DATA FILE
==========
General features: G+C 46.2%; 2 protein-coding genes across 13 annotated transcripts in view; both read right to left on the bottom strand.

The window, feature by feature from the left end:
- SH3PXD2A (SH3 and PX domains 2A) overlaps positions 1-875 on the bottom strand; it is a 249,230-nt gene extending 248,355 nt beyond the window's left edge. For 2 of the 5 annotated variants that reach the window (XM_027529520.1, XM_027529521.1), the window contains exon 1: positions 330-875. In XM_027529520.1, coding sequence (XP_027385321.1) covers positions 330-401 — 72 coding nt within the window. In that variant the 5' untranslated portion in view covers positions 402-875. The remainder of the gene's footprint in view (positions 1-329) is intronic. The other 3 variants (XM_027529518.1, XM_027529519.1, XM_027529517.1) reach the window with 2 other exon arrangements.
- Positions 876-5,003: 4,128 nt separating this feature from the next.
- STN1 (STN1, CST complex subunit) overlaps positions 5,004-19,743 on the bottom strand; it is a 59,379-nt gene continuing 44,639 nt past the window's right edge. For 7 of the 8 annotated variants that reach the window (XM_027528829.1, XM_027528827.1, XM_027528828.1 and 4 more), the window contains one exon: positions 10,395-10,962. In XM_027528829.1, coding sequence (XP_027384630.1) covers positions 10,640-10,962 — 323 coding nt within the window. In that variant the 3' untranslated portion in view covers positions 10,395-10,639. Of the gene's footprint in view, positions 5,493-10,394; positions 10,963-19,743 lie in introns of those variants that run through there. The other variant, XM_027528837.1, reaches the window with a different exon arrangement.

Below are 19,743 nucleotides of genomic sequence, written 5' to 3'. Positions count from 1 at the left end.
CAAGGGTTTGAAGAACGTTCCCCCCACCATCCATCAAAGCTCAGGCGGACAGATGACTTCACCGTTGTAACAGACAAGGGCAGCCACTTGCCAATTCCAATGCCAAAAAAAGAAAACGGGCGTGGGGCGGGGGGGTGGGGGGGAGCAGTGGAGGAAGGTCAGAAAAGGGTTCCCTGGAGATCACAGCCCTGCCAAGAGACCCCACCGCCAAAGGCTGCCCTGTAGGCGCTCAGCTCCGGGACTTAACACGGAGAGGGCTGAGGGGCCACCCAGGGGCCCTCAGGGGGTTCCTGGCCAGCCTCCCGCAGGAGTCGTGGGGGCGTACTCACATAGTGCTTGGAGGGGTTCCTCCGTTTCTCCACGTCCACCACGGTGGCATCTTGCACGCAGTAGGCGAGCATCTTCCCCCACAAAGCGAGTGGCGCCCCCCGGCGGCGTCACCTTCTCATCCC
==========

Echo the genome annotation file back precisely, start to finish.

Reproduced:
General features: G+C 46.2%; 2 protein-coding genes across 13 annotated transcripts in view; both read right to left on the bottom strand.

The window, feature by feature from the left end:
- SH3PXD2A (SH3 and PX domains 2A) overlaps positions 1-875 on the bottom strand; it is a 249,230-nt gene extending 248,355 nt beyond the window's left edge. For 2 of the 5 annotated variants that reach the window (XM_027529520.1, XM_027529521.1), the window contains exon 1: positions 330-875. In XM_027529520.1, coding sequence (XP_027385321.1) covers positions 330-401 — 72 coding nt within the window. In that variant the 5' untranslated portion in view covers positions 402-875. The remainder of the gene's footprint in view (positions 1-329) is intronic. The other 3 variants (XM_027529518.1, XM_027529519.1, XM_027529517.1) reach the window with 2 other exon arrangements.
- Positions 876-5,003: 4,128 nt separating this feature from the next.
- STN1 (STN1, CST complex subunit) overlaps positions 5,004-19,743 on the bottom strand; it is a 59,379-nt gene continuing 44,639 nt past the window's right edge. For 7 of the 8 annotated variants that reach the window (XM_027528829.1, XM_027528827.1, XM_027528828.1 and 4 more), the window contains one exon: positions 10,395-10,962. In XM_027528829.1, coding sequence (XP_027384630.1) covers positions 10,640-10,962 — 323 coding nt within the window. In that variant the 3' untranslated portion in view covers positions 10,395-10,639. Of the gene's footprint in view, positions 5,493-10,394; positions 10,963-19,743 lie in introns of those variants that run through there. The other variant, XM_027528837.1, reaches the window with a different exon arrangement.

Below are 19,743 nucleotides of genomic sequence, written 5' to 3'. Positions count from 1 at the left end.
CAAGGGTTTGAAGAACGTTCCCCCCACCATCCATCAAAGCTCAGGCGGACAGATGACTTCACCGTTGTAACAGACAAGGGCAGCCACTTGCCAATTCCAATGCCAAAAAAAGAAAACGGGCGTGGGGCGGGGGGGTGGGGGGGAGCAGTGGAGGAAGGTCAGAAAAGGGTTCCCTGGAGATCACAGCCCTGCCAAGAGACCCCACCGCCAAAGGCTGCCCTGTAGGCGCTCAGCTCCGGGACTTAACACGGAGAGGGCTGAGGGGCCACCCAGGGGCCCTCAGGGGGTTCCTGGCCAGCCTCCCGCAGGAGTCGTGGGGGCGTACTCACATAGTGCTTGGAGGGGTTCCTCCGTTTCTCCACGTCCACCACGGTGGCATCTTGCACGCAGTAGGCGAGCATCTTCCCCCACAAAGCGAGTGGCGCCCCCCGGCGGCGTCACCTTCTCATCCC